On Mar. 30, the New Orleans Times-Picayune ran a story about the conclusions drawn by the Senate Ethics Committee concerning Republican Sen. David Vitter. Some months ago, Vitter had refused to go along with a salary increase for Secretary of Interior Ken Salazar, on the basis that he was performing a bad job in choking off oil drilling for political reasons. A vote had to be held for Salazar to have an increase because the Democrat had resigned a Senate seat to take the job, meaning he could not have any salary increase in the executive branch beyond the Cabinet salary at the time of his resignation until his term would have ended, given the Constitution and related legislation.
The Senate allows broad latitude to its members in personnel matters, this known variously as “committee clearance,” “senatorial courtesy,” “blue slip,” “hold,” etc., where the objection of a single senator in essence can veto the action of the entire Senate. It not uncommonly is used to prevent an appointment until a senator extracts a policy promise from an appointee. Vitter’s use appeared novel, in part because the statute enabling this subsequent raise had been passed as a special case only in 2008. A few months after his hold, he announced he would not continue to block it.
The Committee did not find fault with Vitter’s action, on the basis that the matter previously never had come up. However, now that presumably all senators had been warned as a result of this decision, it indicated that, in the future, some kind of sanctions may be levied on this kind of use, differentiating it from all other kinds on the basis of “tying an incumbent Secretary’s personal salary directly to his or her performance of a specific official act is different, places a Secretary in a precarious and potentially untenable position, and undermines a basic principle of government service.”
This argument, of course, is nonsense. The Constitution clearly grants Congress the authority to set salaries of civil officers of the U.S. It doesn’t say they can’t not have raises; it doesn’t even say they can’t have their salaries reduced or eliminated while in office (except if an officer with judicial functions). The panel said for Salazar to have relented would have created an appearance he gave in just to get a raise. But how is this any different from Congress impeaching and trying a civil officer of the U.S. because it disagrees with his policies? If such an official under fire then recants the policy, is this also not the same as changing in order to have a pecuniary benefit?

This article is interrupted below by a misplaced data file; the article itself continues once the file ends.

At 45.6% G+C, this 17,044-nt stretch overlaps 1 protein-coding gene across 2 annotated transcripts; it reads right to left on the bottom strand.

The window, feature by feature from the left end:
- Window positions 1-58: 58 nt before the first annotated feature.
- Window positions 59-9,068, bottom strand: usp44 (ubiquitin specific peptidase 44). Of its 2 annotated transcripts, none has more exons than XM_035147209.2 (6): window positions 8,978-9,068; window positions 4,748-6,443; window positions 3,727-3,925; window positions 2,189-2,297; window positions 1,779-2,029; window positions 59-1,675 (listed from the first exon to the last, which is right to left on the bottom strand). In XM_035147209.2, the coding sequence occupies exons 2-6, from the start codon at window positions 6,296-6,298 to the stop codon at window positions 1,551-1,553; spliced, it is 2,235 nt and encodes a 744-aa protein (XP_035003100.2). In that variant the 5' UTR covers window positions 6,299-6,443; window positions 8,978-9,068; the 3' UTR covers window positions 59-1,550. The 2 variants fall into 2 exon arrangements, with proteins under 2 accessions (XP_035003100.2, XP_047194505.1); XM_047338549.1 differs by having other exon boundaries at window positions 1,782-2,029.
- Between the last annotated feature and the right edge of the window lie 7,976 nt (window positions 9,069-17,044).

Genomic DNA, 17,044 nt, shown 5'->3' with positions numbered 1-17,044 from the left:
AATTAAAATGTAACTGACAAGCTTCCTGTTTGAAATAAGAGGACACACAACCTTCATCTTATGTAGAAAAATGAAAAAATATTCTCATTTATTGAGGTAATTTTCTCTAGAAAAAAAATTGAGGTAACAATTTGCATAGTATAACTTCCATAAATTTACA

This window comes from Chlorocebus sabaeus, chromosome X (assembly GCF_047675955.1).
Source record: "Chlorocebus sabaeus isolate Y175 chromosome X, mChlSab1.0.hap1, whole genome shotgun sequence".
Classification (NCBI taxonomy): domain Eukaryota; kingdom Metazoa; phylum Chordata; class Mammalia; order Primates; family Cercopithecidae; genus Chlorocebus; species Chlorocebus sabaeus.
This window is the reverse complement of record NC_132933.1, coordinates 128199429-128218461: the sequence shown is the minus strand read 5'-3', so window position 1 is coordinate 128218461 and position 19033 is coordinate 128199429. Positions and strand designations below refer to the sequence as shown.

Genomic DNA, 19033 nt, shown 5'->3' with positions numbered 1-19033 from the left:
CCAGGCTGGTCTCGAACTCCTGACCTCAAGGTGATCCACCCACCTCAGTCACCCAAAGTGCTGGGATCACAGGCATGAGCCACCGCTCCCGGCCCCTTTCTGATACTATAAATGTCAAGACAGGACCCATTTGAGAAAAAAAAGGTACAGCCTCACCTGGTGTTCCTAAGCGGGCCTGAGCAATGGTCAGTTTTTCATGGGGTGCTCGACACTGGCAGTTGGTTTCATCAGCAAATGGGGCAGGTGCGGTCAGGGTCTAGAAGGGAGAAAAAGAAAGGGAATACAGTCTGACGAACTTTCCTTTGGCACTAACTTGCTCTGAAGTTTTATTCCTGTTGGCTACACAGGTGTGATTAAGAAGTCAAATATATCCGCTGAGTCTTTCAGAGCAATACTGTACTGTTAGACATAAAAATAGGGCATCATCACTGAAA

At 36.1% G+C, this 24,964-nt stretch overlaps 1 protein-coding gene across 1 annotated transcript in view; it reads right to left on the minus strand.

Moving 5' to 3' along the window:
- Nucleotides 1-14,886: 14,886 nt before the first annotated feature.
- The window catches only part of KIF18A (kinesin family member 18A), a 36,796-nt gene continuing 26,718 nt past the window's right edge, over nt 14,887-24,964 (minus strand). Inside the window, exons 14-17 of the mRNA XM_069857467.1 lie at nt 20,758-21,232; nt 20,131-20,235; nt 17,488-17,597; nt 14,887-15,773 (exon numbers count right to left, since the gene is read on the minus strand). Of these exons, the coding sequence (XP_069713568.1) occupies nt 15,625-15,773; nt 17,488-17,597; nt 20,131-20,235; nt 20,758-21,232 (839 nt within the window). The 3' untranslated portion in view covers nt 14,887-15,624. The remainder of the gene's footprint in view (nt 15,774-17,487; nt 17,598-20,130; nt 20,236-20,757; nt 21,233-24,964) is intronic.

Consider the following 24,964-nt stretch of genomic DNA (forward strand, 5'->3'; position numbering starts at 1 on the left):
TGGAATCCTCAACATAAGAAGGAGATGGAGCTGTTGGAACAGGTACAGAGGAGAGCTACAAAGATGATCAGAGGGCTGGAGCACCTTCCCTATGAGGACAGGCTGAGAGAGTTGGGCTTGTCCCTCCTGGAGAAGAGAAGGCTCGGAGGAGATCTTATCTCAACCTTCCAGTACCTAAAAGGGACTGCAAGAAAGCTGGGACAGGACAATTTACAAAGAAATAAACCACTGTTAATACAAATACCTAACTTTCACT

In fact, this phrasing is simply a way to weasel out of justifying the larger argument senators so wish to avoid – why do they have this veto power over the body concerning personnel actions? The Constitution does not justify it. It’s not even in the Senate rules. Instead, it’s an informal custom there because senators want to enjoy the privilege of exercising it, of having additional individual power. But because Vitter found a way to use it particularly inconveniently, now they have to go to great hair-splitting lengths to avoid addressing the larger question and instead come up with mishmash to differentiate between his use and all others.
The facts of the event were reported ably by a Times-Picayune reporter, Jonathan Tilove, under the headline “Bribery allegation against Sen. David Vitter dismissed.” Oddly enough, those filing the complaint had termed it as “bribery” or “extortion,” even though it was not Vitter, but Senate custom that has no official status that was the proximate cause of Vitter’s use. Rather than circumscribe members’ behavior over something not even in the rules, all the Senate has to do is renounce to custom to prevent its use in ways it doesn’t want – but, of course, that would affect their own individual power. Still, you can’t have it both ways and retain any intellectual or moral respectability on the issue.
But the day after this article appeared, the Times-Picayune ran an Associated Press wire story about it, titled “Panel chides Vitter for violating public trust.” It repeated the basic facts but summarized the committee’s decision as one that Vitter had engaged in “undermining public trust.” One headline suggests Vitter’s exoneration, the other terms him doing something wrong despite charges being dismissed; two newspapers in one! (And if you want still another different reporting of the same story, but from a different outlet, headline included, try this.)
The varying treatments, with different headlines and one story more than the other presenting a narrative that implied much more than Vitter had betrayed some conception of the public good provides a good demonstration about how the media, with the same event and facts, can spin a story to promulgate a particular viewpoint. We shouldn’t be surprised at this: in recent years, the line dividing straight news and opinion in the legacy media has deteriorated further, prompting the public to see more bias and to trust less the media. As such, even “straight” or “hard” news will become more prone to reporting in a way that provides avenues for promotion of opinion. And the public, blessed with more sources than ever of factual information courtesy of the revolutionary changes in electronic dissemination of it, will see less and less credibility in the legacy media.
The increased opinion creep into news presentation also reduces the impetus to give opinion on the more important and genuine issues of the day in opinion settings – and venues such as this rush in to fill the void, exemplified here by the recitation above concerning senatorial powers. The question is whether the legacy media will take a more balanced, inclusive approach in its editorial policies and enforce barriers between fact and opinion in its news delivery, or let the unfavorable trend continue.
Cross-posted from Prof. Sadow’s blog at Between The Lines.